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Classical Civilisation

Entry requirements

None – You do NOT have to have taken this subject at GCSE.
There is NO Latin or Greek language work in this A Level.

This A Level would suit candidates who:

  • are interested in any aspects of the Roman and Greek world
  • would like to learn more about the relevance of the Romans and Greeks to our own lives
  • enjoy literature – the poetry of Homer and Virgil is some of the finest you will ever read!
  • have an interest in History or Politics, or would like to learn more about the origins of drama and the theatre
  • want a seriously respected A Level subject on their UCAS forms and CVs.
Course content and examinations

There are three components. The departmental choices below are provisional to further discussion as the specifications were released very recently. They will be confirmed shortly.

Component 1 (40%) – The World of the Hero: you will study Homer’s Iliad or Odyssey, as well as Virgil’s Aeneid. You will develop a sophisticated level of knowledge of the epics, the way in which they were composed, and the religious, cultural and social values and beliefs of their
societies. Homer was considered by the Greeks themselves to be a foundation of Greek culture, standing at the beginning of the Western literary canon. This component provides the opportunity to appreciate the lasting legacy of the Homeric world and to explore its values. The epics of Homer, with their heroes, gods and exciting narratives, have been in continuous study since their conception, and remain popular with learners and teachers today. Vergil’s Aeneid is
a landmark in Western literature. Drawing inspiration from Homer, as well as his own cultural and political context, Virgil explored what it was to be a Roman hero and created
a work which has proven enduringly popular.

Component 2 (30%) – Greek Theatre: the drama produced in the Greek theatre forms some of the most powerful literature of the ancient world, and has had a profound and wide-reaching influence on modern culture. To fully understand this cultural phenomenon requires study of
not only the plays but the context in which their form and production developed. To develop this understanding this component involves the study of the physical theatre space used by the Greeks to stage their dramas, and also depictions of this staging in the visual/material record. This study of the production of Greek drama is coupled with an in–depth study of three plays, all of which have proven to be enduring favourites. The themes and concepts explored by these plays are of significant relevance and interest as much to the modern audience as they were to that of the original performance.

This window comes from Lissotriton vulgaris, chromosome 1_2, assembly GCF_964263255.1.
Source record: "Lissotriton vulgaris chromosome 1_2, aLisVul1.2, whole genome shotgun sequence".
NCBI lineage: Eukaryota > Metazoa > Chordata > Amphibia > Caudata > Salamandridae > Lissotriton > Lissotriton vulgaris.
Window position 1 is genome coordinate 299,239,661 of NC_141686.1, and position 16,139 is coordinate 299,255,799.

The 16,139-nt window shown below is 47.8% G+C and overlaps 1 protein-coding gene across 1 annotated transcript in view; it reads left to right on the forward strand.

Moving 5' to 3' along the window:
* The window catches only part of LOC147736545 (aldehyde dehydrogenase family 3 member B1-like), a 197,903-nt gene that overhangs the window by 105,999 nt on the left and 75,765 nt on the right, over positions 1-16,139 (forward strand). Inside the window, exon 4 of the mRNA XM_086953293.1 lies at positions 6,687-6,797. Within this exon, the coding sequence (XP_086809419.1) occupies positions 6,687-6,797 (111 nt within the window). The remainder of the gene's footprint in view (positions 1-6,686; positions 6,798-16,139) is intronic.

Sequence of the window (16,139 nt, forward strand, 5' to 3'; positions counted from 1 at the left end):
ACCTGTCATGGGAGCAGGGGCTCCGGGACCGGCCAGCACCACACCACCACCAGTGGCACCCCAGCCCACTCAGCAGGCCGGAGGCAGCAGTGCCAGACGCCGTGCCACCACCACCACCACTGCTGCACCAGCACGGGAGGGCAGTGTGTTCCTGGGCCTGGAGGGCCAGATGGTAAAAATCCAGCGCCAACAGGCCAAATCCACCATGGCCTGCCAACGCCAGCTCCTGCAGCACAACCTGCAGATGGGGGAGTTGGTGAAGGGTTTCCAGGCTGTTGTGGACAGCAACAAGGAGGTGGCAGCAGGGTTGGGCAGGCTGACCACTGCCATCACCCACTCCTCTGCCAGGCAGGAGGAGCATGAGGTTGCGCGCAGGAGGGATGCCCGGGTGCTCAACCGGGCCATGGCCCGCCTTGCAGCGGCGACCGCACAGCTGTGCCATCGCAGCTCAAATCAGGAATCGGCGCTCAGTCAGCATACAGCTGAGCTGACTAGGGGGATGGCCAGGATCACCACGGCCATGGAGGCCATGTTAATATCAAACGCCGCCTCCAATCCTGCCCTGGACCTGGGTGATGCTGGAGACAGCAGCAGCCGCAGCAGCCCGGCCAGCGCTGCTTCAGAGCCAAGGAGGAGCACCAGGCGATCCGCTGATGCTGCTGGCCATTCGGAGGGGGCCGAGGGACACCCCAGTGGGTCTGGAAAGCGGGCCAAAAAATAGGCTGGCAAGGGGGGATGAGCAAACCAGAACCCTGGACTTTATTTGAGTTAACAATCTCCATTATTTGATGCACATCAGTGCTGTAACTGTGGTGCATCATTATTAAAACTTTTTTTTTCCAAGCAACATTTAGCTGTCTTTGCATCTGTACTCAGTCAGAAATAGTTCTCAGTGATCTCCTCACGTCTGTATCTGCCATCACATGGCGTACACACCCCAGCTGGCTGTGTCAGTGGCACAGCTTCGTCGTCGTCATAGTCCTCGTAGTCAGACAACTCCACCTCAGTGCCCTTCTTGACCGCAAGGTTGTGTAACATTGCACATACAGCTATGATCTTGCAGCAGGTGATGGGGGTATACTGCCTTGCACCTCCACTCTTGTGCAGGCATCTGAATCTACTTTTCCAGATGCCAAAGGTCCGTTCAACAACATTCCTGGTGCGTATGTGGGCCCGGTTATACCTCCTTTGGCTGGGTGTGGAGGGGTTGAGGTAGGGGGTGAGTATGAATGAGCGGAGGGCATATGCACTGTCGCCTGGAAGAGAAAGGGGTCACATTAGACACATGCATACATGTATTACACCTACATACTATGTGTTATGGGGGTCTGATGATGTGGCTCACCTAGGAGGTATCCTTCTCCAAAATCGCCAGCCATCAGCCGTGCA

Component 3 (30%) – The Late Roman Republic (79-
this was a period of upheaval and conflicting views on how the Roman state should function. These conflicts eventually led to the downfall of the Roman republican state and the rise of the Roman Emperors. In this component you will study the political thought of the period from Sulla’s retirement in 79 BC to the death of Cicero in 43 BC, through examining Cato, Julius Caesar, and Cicero. The exploration of the very different ideas of three contemporary political
figures brings this tumultuous period to life and lends itself to discussion of the practical difficulties familiar to states throughout history. By examining their distinctive attitudes, political beliefs, conduct, and impact, you will explore the ways in which the late Roman republican state developed, changed, and ultimately fell.

Where could this subject take you?

Classical Civilisation goes especially well as an A Level alongside English, Theatre Studies, History or Philosophy, but provides a worthy challenge to broaden one’s horizons,
whatever one’s other choices. There are some excellent Classics courses available at all the top universities and an A-Level in any classical subject is respected as an academic discipline when applying for any degree subject at all.

Good Classics graduates can end up working in pretty much anything other than Science based jobs – accountancy, marketing, teaching, law, banking and advertising to name just a few. Here are just a few examples of how jobs and careers are directly benefited by
a good Classics degree.

Art of Persuasion: Classics hones intellectual rigour, sharp memory and the ability to assimilate large volumes of material, due to the enormous breadth of subject matter –
does this sound like something which might help a lawyer?

Insight into People: look no further than the tragedies of ancient Greece and the scandals of imperial Rome if you’re interested in the nature of people and what motivates their actions – any use for journalism?

Perceptive Thinking: excellent powers of perception and analysis are developed by studying Ancient History – something a business person of any kind might surely find helpful?

Making Arguments: the art of rhetoric begins in the ancient world, and one studies the way in which they designed arguments and structured speeches to persuade and convince – something a politician might have to do? 

Love of the Subject: Classics is the foundation of so much of western civilisation and classicists tend to be very passionate about the value of our subject – rather important quality in a teacher?

Language and Words: classicists develop clear training in articulate thought and clarity of expression – surely at the top of the list of what writers need for success?

The Head of Classics at Warwick School, Mr David Stephenson, would be very happy to answer any further questions you may have. Please email him on